Allocating the greenhouse’s footprint

Like any structure, there is a cost per square foot to build a greenhouse large enough to enclose a home and it is not inexpensive. Therefore, I put a lot of thought into how every square foot would be allocated to get the highest value for the cost. To put this into a perspective that most people can relate to – have you ever looked at every . single . square foot of your home and asked yourself, “if I had to write a check for $x for that square foot, is that how I’d use that space?” If not, then what would have been a better use? The answer is very personal because each person has different needs for their home.

I’ve been asked various forms of a question that boils down to ‘why did you leave so little space for the food garden?’ The short answer is, food gardening was not the only reason, or even the main reason, for the house inside the greenhouse so my goal was to balance the needs, not to maximize food growing space over everything else. My needs were to have outdoor living space, year-round entertainment and exercise that is out of the rain, to have pleasing views from every window, and to grow food and flowers for cutting.

My greenhouse cost, in 2021 U.S. dollars, about $83,000 including the greenhouse, tax, shipping, and installation. That’s about 10% to 20% the cost of a 2,100 sq ft house in this area.

Living Space

Moving in

Most people who live in a tiny home try to incorporate outside space, such as an attached deck, into the living space. Here in the Pacific Northwest, however, it rains a lot; nearly 9 months of the year. Even a covered deck would not be useful much of the year due to wind and cold. Therefore, my primary reason for living in the greenhouse is not to be able to grow food (that could be done with a fully detached greenhouse), it is to have enclosed ‘outdoor’ living space. It’s like a 3-season porch but at a fraction of the cost. Still, the square footage allocated to living space (i.e., the house and sitting area) is less than the garden space.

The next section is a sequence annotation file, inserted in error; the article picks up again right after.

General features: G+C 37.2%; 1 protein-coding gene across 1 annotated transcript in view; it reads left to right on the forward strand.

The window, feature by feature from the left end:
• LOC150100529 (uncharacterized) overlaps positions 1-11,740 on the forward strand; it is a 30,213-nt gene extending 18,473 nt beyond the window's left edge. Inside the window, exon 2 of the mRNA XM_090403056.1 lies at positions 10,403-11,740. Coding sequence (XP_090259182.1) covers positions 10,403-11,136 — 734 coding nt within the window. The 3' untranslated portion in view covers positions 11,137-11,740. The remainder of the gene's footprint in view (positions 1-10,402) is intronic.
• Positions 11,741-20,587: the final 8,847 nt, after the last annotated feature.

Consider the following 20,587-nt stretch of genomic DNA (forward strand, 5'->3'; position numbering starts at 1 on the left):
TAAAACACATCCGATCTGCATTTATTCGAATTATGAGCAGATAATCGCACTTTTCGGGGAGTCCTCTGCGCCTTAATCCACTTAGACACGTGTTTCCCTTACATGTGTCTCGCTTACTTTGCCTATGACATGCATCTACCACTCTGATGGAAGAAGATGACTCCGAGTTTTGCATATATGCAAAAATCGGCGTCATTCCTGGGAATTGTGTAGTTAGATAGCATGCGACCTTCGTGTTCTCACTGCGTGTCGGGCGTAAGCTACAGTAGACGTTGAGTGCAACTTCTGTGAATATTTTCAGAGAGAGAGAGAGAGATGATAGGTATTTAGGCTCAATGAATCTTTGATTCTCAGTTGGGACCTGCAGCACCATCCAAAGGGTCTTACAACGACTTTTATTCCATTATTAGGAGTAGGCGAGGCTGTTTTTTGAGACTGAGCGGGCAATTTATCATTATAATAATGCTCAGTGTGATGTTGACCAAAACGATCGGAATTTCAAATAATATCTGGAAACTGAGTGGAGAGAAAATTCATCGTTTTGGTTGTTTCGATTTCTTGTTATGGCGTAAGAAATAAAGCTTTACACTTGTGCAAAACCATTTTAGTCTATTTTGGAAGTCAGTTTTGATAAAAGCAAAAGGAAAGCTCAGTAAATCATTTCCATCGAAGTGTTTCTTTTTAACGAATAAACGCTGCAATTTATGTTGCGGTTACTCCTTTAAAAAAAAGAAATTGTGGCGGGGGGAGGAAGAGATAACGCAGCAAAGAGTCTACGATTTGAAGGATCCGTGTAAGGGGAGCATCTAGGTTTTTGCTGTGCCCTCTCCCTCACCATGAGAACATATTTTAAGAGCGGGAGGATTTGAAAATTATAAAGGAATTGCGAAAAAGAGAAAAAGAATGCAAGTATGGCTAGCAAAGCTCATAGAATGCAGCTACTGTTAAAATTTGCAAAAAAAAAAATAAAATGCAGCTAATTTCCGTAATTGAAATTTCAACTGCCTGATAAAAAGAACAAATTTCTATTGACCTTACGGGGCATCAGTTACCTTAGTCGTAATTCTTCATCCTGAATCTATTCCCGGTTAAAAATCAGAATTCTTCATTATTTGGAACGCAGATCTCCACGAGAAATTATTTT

I optimized the square footage allocated to the sitting area by:

  • drawing a 2′ planting border around the greenhouse interior,
  • measured the area rug planned for that area plus a 6″ border,
  • added a walkway that is 4′ wide to be comfortable for 2 people to walk side-by-side or for a wheelchair

That set the south and east edge for the house.

Water Features

Why did I give so much space to the water features? My greenhouse is on an almost perfect east-west axis meaning the sun shines on the south, or front, side of the house and casts the space on the north, or back, side of the house in shadow until late in the afternoon. The last hour or so of the summer setting sun shines onto the pool. The back side of the house receives little direct sun so is not useful for growing anything except shade-loving plants. So I considered what else I could use that space for.

Swimming laps is one of my favorite forms of exercise but there isn’t a pool available on this island. The pool has the added benefit of being a temperature buffer; it will be cooler than the ambient air in the summer and warmer than the ambient air in the winter. One of the air-to-ground heat exchange tube systems runs under the pool to cool and dehumidify the air in the summer. Potable fresh water on this island is precious and expensive. As the summers get hotter and drier, the pool water is also a backup source for irrigation or fire suppression if the rainwater tanks go dry.

The purpose of the ponds is for plants in the ponds to filter the water so that I don’t have to use chemicals in the pool. They’ll also provide a nice view from the sitting area, kitchen, bedroom, and shower.

I optimized the square footage allocated to the pool and ponds by:

  • setting the pool width at my outstretched arms plus a couple feet to pour the concrete wall,